Published online Jul 28, 2014. doi: 10.3748/wjg.v20.i28.9497
Revised: February 14, 2014
Accepted: April 8, 2014
Published online: July 28, 2014
AIM: To investigate the effect of knockdown of Forkhead box M1 (FoxM1) on the proliferation and invasion capacities of human gallbladder carcinoma (GBC)-SD cells.
METHODS: Four FoxM1 shRNAs were transfected into GBC-SD cells with Lipofectamine 2000 to select the appropriate shRNA for down-regulation of FoxM1. A recombinant lentivirus for shFoxM1 (Lv-shFoxM1), which expresses FoxM1-speciﬁc shRNA, and a negative control carrying green fluorescent protein, which expresses a scrambled RNA, were constructed. After transfection with the recombinant adenovirus and screened with puromycin, RT-PCR and Western blot were utilized to evaluate the inhibition efficiency. Cell viability was evaluated by MTT assay, and cell migration and invasion were assessed using the Transwell system. Cells were suspended in serum-free medium and seeded into Transwell inserts either uncoated (for migration assay) or coated (for invasion assay) with growth factor-reduced Matrigel. To verify the involvement of FoxM1 in the senescence of tumor cells, staining of senescence β-galactosidase (SA β-gal), the widely used biomarker of cellular senescence, was also performed.
RESULTS: After successful transfection of four FoxM1 small interfering RNAs (shRNAs) with Lipofectamine 2000, the shF1822 was selected as the most appropriate shRNA according to its obvious inhibitory effect. The recombinant adenovirus was then constructed with the shF1822 and successfully transfected into the GBC-SD cells, resulting in the significant inhibition of FoxM1 expression at both the mRNA and protein levels, compared with the negative control (P < 0.05). After transfection, down-regulation of FoxM1 significantly inhibited cell viability according to the MTT assay (P < 0.05). In addition, Transwell migration and invasion assays also suggested the suppression of invasion ability of the transfected cells. SA β-gal staining showed that down-regulation of FoxM1 could induce more senescent GBC cells (P < 0.05), suggesting the possible involvement of the senescence process of the FoxM1-deficient cells in GBC.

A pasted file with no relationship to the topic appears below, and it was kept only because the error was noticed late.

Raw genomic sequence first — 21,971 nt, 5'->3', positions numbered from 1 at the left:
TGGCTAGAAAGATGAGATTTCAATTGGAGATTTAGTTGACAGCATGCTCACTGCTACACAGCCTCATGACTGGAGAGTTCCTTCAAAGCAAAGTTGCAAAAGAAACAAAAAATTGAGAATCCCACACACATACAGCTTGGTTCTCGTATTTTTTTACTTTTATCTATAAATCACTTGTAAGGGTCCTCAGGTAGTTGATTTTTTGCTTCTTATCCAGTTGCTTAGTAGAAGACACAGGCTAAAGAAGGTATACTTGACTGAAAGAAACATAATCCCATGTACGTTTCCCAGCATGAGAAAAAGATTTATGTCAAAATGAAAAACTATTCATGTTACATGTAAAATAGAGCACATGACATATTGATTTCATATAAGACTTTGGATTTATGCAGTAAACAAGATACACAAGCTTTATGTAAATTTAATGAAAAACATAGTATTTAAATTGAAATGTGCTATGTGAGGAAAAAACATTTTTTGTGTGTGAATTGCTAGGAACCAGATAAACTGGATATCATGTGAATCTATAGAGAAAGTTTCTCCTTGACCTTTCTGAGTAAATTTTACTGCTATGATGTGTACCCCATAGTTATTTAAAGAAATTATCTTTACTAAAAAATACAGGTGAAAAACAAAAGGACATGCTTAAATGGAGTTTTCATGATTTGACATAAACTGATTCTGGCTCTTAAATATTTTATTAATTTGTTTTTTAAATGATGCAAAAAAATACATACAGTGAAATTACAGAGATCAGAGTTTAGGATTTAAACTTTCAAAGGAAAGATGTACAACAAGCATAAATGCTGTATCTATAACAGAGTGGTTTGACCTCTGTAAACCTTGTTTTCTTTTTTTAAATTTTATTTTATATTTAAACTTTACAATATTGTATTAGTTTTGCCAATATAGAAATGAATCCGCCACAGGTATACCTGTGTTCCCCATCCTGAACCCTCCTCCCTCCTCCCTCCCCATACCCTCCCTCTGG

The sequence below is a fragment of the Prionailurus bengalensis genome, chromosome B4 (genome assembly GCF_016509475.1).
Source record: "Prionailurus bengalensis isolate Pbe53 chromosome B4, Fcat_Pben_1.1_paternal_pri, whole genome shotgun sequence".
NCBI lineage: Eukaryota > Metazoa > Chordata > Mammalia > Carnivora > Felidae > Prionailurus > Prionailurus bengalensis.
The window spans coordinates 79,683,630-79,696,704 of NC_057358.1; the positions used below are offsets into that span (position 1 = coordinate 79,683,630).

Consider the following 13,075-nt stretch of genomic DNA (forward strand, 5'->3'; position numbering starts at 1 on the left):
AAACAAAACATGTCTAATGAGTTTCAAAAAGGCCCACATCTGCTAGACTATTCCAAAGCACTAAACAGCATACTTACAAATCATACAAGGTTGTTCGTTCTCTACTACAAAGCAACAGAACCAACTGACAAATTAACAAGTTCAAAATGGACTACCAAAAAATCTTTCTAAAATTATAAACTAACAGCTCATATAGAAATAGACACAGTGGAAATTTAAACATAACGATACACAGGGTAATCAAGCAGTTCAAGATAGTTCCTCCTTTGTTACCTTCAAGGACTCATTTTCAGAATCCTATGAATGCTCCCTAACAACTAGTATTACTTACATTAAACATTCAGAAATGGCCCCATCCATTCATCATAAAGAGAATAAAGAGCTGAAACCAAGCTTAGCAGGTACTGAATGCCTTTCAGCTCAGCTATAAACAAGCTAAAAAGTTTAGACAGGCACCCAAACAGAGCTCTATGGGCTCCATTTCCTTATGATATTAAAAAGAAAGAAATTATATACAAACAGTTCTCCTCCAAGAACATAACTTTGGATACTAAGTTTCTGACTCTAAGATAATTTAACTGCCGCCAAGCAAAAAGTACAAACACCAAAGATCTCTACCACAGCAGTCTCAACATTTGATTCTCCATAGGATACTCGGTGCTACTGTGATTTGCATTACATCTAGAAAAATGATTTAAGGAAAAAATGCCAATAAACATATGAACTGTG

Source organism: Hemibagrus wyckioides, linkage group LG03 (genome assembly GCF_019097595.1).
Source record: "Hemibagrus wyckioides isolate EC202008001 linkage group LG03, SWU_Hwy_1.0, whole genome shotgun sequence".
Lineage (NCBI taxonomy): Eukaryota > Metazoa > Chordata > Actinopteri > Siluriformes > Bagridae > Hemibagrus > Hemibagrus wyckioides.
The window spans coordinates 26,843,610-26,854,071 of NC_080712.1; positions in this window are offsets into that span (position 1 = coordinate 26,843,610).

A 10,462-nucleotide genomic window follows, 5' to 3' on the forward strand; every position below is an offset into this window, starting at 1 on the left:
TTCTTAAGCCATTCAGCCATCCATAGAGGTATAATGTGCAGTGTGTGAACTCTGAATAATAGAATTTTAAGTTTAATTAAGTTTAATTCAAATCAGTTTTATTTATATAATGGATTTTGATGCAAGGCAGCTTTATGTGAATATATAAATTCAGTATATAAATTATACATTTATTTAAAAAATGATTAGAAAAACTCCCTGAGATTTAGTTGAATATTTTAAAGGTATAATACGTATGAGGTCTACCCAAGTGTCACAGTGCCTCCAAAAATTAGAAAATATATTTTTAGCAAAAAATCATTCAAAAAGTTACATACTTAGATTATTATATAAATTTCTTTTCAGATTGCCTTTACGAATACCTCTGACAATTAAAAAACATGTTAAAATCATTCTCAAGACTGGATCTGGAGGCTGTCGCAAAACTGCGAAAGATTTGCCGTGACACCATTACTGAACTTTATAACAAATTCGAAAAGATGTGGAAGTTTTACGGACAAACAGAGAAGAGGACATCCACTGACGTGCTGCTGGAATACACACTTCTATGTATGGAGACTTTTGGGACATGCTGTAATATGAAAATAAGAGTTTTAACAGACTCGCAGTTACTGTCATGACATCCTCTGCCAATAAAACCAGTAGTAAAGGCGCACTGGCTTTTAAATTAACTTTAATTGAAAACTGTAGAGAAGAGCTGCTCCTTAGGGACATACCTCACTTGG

CONCLUSION: FoxM1 is functionally involved in viability of GBC cells, partially dependent on the inducement of cellular senescence, and is a potential target for GBC therapy.
Core tip: Gallbladder cancer is characterized by early metastases, thus it is in urgent need to identify novel therapies to enhance the therapeutic effect. We have previously reported that Forkhead box M1 (FoxM1) expression was closely correlated with gallbladder carcinoma differentiation, Nevin stage and metastasis, indicating the potential roles of FoxM1 in gallbladder carcinoma. In this study, by regulating the expression of FoxM1 with small interfering RNAs, we demonstrated the impact of FoxM1 on cellular viability in a human gallbladder carcinoma cell line, which was probably via the regulation of cellular senescence, revealing FoxM1 as a potential target for gallbladder carcinoma therapy.